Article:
The education system should be reformed with a view to developing a capacity for rational tought, cultural education should have a significant(but not dominant) place in education, learning of languages and an introduction to various art forms would have a role in developing the students sense of their own and other cultures as well as aiding in cognative development and helping to foster creativity.
I also believe that the three R's sould keep their position of priority as they are vital in the development of the students capacity to interact with the education process and in the development of logical tought processes.
Also the student at some point should be taught how to learn, they should be taken through the actual processes that have been shown to aid learning, it is rediculus that even though we know how much of a difference the approch to learning taken by a student makes, we never actually sit the student down and explain it to them, instead just hoping that they will stumble on it themselves.
One of the main reforms needed in my opinion would be to reform how the student is assessed, what is needed is a system that encourages actual learning. The shallow rote learning of tracts of information needed to gain points in an exam that will quickly be disgarded once the exam is over is a pointless excersise that has little value to the student.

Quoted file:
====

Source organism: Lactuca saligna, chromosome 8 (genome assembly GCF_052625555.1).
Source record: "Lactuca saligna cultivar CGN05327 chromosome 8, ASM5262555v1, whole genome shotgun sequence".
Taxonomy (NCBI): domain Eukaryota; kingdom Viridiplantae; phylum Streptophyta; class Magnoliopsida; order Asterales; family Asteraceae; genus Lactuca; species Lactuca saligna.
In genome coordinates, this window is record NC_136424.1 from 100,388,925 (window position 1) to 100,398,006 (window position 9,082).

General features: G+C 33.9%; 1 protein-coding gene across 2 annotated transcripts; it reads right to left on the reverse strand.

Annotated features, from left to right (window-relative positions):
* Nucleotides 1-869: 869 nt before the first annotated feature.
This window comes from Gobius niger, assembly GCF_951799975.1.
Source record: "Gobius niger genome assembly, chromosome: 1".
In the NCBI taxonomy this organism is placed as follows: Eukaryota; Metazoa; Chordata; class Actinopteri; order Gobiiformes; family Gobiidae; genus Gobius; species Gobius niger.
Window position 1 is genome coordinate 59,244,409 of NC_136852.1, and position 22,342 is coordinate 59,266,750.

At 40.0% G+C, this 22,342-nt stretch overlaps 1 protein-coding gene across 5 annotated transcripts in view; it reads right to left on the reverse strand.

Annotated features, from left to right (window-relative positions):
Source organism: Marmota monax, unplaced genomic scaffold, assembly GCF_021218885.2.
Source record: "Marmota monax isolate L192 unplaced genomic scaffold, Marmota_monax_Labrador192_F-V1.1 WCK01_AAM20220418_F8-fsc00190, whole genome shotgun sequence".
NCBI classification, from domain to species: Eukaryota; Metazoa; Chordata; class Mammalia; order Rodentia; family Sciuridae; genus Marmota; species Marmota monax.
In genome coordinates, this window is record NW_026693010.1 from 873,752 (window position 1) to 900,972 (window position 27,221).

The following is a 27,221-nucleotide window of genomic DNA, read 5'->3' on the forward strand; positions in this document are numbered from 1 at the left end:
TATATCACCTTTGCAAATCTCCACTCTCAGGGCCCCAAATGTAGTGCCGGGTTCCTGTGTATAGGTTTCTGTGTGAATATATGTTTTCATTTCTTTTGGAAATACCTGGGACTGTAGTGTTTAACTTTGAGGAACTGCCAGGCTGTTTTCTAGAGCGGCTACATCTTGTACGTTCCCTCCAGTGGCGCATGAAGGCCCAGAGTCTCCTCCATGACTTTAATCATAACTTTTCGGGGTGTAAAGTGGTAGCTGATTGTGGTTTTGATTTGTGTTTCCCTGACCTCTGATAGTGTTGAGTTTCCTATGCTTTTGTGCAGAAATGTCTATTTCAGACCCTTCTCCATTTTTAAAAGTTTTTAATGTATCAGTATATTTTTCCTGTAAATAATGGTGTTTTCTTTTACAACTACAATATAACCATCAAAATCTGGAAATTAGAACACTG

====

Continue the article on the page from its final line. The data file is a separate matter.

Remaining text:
At primary level, I'd echo Godge's suggestion for less time being spent on Irish and Religion with more time being spent on basic maths and literacy in general. Religion shouldn't be taught during class time at all, it can be done after school by a priest for those children whose parents would like it. An earlier introduction of modern foreign languages in a structured way could be helpful too, I think. Other than that, I'm not too familiar with the primary system so can't really comment on it in depth.